Alipay and WeChat, China’s largest payment options, opened their services for foreign credit card holders, and it was about time too, says Shanghai-based business analyst Shaun Rein, author of the bestseller The War for China’s Wallet: Profiting from New World Order to the South China Morning Post.
Category Archives: Tencent
Marketing expert Ashley Dudarenok is enthusiastic about the announcement of Alipay to open up for tourists visiting China, followed shortly by a similar move by WeChat. On her vlog, she explains how visitors without a Chinese bank account can now use Aliba. Details on WeChat were not yet known at the moment of recording.
Marketing expert Ashley Dudarenok dives into the fast-changing landscape of China’s internet, especially Bytedance. The relative newcomer has become an established player next to the old trinity of Baidu, Alibaba, and Tencent (BAT). She looks at some of Bytedance’s major operations: Jinri Toutiao and Douyin, and Bytebance’s international expansion for Asia Times.
Tencent’s WeChat and its mini-programs are still very much in the expansion mode, says WeChat expert Matthew Brennan, even though two out of three Chinese use the tool, he tells the Asia Nikkei Review.
New retail is changing the mindset of both the Chinese consumers and the retailers, writes marketing expert Ashley Dudarenok. Some brands are finally getting the idea, but for traditional retailers, there is still a lot of work to be done, she says in the China Economic Review.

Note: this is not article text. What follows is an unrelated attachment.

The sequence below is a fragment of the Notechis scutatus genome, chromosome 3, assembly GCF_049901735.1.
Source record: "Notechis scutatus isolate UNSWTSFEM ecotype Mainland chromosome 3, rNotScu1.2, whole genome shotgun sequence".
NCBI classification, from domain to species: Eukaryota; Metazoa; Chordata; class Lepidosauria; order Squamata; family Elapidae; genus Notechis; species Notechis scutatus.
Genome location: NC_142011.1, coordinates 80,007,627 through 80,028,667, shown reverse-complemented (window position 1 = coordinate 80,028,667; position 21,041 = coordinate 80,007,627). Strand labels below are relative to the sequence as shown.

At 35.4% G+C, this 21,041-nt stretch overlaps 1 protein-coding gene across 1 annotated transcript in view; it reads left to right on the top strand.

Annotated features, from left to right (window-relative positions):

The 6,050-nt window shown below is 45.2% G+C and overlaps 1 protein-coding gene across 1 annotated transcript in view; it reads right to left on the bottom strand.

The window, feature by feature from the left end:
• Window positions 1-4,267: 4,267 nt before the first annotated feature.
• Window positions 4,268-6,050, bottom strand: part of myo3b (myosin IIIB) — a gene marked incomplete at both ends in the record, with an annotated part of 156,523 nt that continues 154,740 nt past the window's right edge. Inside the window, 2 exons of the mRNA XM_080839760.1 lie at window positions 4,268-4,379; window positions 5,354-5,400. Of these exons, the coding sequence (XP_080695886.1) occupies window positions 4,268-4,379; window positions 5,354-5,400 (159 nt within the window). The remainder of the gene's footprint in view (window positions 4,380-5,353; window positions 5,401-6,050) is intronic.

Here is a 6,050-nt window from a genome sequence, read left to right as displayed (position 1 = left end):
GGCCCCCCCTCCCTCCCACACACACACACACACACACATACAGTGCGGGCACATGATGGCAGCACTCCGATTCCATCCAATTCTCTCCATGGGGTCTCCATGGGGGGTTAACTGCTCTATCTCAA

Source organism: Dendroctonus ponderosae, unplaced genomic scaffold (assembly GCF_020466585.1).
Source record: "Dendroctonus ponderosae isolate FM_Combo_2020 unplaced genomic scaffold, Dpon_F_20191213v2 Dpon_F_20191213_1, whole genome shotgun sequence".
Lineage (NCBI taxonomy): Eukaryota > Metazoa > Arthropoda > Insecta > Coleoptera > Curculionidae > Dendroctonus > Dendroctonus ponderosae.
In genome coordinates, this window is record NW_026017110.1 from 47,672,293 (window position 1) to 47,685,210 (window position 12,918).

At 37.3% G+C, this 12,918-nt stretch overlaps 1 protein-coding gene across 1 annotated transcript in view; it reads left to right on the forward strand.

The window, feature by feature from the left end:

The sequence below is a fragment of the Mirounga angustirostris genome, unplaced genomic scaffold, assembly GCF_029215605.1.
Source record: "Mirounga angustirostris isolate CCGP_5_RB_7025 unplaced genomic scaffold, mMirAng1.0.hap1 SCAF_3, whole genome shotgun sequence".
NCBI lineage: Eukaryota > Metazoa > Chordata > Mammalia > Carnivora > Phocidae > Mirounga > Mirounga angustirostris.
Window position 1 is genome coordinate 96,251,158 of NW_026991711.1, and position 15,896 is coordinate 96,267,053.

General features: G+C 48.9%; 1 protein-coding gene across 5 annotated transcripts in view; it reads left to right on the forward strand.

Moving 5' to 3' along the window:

In China, the internet is the economy. SOSV managing director William Bao Bean explains how international firms can enter the China market. With magic information on how Tencent and their WeChat dominate the playing field, and how you can win that war. And how Chinese companies are conquering the world.
Mobile has become a key tool, even to buy food on the street. Business analyst Shaun Rein takes NBC’s Richard Engel shopping, even to Alibaba, the front running when it comes to the new retail. How China equals the Post Second World years in the US.
Tech companies in China became big by asking their workers to make long hours, 996 in jargon. But those days are over says business analyst Shaun Rein to CBS. Not only is it illegal to let people work those long hours, but qualified workers also leave their jobs, because they want to have a life next to their work too.
Investor Jim Rogers tried to buy an ice-cream in Beijing but discovered you cannot buy it for money, you need a mobile. Alibaba and Tencent have become giant technology firms that have changed day-to-day life.
Workers in China’s tech industry have been fighting the long work hours they make, the 996 – nine to nine working, six days a week. It’s difficult, admits William Bao Bean, managing director of startup accelerators Chinaccelerator and MOX, in the Asia Nikkei. The art for leaders at startups is motivating their teams.